It is well known that substrate oxidation rates are increased by exercise. The present study had two main objectives: firstly, to examine the effect of a single exhaustive exercise session on post-exercise substrate oxidation and energy expenditure; and secondly, to determine the differences between athletes and non-athletes.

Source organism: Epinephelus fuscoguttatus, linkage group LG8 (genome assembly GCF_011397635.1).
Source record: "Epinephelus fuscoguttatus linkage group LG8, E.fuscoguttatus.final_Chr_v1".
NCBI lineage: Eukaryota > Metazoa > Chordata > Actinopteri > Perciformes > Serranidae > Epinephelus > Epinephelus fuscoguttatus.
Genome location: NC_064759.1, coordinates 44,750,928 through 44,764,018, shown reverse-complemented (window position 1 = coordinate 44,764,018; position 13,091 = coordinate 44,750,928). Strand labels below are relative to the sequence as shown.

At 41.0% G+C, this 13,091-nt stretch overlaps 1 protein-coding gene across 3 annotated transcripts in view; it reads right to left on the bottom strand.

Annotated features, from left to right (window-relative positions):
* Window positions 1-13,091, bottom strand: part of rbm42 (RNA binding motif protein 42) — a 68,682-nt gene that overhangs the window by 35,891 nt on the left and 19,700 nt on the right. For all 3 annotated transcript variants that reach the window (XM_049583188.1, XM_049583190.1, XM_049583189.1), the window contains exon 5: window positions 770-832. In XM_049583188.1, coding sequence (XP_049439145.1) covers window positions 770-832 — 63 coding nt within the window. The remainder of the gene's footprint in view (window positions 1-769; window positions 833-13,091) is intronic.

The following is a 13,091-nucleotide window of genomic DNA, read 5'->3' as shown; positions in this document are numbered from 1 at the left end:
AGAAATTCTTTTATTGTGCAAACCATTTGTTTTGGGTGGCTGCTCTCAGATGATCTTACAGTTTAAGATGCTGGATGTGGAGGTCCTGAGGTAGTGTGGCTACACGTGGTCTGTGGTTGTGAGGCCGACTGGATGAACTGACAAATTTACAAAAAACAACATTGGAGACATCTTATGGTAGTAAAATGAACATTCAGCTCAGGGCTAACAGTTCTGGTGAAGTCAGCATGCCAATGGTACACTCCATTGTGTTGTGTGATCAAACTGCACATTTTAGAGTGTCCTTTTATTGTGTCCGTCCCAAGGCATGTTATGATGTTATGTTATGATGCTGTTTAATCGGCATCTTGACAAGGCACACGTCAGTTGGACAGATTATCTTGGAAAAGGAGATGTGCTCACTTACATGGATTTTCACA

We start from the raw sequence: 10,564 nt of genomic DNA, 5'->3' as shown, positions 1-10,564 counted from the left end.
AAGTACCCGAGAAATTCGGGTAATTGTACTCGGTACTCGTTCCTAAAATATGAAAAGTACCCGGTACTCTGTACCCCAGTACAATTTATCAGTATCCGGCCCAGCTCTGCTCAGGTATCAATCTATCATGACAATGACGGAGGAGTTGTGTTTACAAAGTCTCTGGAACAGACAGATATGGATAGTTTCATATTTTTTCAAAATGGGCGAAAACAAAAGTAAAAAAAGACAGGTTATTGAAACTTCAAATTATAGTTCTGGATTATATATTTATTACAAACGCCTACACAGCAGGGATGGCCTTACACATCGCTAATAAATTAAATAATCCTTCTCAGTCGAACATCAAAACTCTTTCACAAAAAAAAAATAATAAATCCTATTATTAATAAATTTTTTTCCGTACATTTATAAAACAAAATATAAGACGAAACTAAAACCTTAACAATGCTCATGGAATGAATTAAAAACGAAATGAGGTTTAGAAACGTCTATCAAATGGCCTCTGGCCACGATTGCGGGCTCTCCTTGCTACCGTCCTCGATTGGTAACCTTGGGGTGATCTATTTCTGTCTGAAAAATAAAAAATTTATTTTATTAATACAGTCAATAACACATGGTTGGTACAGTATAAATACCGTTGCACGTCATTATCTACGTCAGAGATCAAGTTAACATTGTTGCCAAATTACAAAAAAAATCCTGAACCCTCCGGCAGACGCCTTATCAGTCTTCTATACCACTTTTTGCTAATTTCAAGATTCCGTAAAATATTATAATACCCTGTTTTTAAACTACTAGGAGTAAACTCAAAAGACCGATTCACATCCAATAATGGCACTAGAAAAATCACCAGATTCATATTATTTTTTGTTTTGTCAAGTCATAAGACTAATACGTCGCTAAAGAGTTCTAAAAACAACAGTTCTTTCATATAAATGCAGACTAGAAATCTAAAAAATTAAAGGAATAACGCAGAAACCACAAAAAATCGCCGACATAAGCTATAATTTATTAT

Material and methods: Eighteen healthy male athletes (mean ± SD age; 19.38 ± 2.26 years, VO2max; 60.57 ± 3.90 ml · kg-1 · min-1, n = 8) and non-athletes (age; 20.30 ± 1.26 years, VO2max; 44.97 ± 5.43 ml · kg-1 ·min-1, n = 10) volunteered to participate in the study. After an overnight fast, subjects performed a single sprint exercise session on a cycle ergometer with individual loads (0.075 kg per body weight) until volitional exhaustion. Energy expenditure (EE) and the substrate oxidation rate were measured at rest and during the post-exercise recovery period using indirect calorimetry. Results: Exhaustive exercise significantly increased post-exercise fat oxidation, energy expenditure and contribution of fat to EE (p < 0.05). Also, it significantly decreased post-exercise carbohydrate (CHO) oxidation and the contribution of CHO to EE (p < 0.05). However, the changes in the substrate oxidation rate and EE after the exercise test were not different between the groups (p > 0.05). Conclusions: The study results suggest that a single short-duration exhaustive exercise session causes a higher fat oxidation rate during recovery than at rest, whereas training status did not affect this situation